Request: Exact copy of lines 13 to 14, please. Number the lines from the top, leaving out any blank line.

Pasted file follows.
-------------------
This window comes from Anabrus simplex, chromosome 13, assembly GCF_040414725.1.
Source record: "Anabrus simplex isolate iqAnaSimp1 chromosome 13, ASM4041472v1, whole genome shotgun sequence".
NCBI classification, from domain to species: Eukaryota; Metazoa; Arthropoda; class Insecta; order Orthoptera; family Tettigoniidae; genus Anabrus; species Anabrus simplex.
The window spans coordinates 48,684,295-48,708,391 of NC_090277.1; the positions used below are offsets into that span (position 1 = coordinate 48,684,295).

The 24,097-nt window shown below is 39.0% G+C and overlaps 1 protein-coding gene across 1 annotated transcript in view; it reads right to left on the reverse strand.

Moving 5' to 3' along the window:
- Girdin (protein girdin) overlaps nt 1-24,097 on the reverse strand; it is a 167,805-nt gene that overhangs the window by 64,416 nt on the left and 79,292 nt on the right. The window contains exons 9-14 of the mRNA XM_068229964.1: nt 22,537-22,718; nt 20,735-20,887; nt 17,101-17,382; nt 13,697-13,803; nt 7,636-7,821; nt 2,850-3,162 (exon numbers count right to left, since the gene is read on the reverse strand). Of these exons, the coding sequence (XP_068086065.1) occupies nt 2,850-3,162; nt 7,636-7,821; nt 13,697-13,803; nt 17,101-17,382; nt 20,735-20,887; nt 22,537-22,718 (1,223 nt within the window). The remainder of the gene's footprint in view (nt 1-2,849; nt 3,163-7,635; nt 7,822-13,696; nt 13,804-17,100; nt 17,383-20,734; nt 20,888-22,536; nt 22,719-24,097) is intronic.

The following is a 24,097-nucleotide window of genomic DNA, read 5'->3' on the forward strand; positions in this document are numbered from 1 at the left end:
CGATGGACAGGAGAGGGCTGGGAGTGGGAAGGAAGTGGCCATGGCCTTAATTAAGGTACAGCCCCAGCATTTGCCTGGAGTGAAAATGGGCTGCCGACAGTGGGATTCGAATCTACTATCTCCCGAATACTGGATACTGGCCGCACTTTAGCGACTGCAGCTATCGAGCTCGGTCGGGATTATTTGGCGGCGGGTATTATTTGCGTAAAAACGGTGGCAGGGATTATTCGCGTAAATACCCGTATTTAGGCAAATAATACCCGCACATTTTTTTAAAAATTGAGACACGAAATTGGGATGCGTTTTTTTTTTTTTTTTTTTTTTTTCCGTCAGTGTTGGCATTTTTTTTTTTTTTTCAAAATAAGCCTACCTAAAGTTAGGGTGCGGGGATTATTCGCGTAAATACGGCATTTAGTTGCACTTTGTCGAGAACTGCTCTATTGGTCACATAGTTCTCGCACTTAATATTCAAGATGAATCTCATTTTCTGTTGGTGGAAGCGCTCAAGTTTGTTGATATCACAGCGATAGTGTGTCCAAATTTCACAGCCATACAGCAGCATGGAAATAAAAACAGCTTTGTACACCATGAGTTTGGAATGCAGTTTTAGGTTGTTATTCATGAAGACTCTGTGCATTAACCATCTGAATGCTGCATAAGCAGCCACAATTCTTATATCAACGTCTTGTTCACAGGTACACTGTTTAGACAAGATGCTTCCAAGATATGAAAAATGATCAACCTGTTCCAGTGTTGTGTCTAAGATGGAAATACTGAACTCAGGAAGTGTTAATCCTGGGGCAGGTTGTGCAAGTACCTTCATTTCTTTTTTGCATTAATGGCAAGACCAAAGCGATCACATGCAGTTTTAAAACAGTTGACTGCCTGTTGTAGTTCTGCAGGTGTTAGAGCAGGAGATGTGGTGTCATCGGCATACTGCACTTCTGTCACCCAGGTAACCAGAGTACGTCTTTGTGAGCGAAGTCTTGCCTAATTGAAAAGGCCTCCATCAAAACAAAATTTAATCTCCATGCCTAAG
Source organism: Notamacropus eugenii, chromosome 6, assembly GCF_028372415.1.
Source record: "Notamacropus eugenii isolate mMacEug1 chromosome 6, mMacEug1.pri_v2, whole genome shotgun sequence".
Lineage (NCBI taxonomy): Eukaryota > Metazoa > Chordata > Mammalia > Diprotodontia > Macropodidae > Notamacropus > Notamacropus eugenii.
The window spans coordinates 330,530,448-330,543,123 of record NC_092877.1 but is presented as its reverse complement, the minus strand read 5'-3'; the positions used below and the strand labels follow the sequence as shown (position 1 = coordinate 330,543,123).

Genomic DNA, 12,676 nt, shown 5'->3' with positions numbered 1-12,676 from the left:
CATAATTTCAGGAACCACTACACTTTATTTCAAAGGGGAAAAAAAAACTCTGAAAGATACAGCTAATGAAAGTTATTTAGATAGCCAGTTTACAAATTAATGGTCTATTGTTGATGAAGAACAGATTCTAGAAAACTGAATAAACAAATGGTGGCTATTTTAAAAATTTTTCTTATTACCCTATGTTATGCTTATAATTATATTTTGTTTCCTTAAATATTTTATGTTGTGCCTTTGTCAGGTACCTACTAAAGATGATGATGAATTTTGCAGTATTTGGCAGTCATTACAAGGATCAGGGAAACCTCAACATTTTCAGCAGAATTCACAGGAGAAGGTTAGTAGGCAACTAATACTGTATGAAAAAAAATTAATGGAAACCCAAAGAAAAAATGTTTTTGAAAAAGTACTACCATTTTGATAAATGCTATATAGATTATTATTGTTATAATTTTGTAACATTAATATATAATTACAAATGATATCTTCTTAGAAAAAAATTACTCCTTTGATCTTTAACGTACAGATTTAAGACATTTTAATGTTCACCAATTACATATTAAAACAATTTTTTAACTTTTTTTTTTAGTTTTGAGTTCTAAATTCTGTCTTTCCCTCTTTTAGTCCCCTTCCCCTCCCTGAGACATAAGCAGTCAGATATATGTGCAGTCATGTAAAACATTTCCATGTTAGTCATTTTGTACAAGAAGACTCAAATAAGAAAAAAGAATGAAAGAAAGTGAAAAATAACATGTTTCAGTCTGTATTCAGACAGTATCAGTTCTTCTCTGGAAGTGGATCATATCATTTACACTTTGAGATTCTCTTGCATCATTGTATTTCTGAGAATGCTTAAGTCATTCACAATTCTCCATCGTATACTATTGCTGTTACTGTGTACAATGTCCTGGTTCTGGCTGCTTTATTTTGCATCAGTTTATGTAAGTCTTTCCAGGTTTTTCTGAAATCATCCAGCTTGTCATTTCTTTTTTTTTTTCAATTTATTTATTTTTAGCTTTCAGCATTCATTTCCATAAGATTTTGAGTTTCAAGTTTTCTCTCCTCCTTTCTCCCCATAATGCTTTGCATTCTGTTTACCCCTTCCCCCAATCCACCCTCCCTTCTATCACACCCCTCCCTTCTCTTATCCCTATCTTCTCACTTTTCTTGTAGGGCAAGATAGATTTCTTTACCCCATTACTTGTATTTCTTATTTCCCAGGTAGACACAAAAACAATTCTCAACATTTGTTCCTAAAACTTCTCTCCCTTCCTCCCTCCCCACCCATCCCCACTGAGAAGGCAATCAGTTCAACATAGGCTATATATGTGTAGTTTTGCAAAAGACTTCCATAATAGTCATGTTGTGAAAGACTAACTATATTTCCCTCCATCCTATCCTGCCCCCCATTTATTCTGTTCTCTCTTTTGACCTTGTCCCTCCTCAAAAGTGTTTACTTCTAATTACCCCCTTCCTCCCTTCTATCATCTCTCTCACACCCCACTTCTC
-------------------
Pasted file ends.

The window spans coordinates 330,530,448-330,543,123 of record NC_092877.1 but is presented as its reverse complement, the minus strand read 5'-3'; the positions used below and the strand labels follow the sequence as shown (position 1 = coordinate 330,543,123).

Genomic DNA, 12,676 nt, shown 5'->3' with positions numbered 1-12,676 from the left: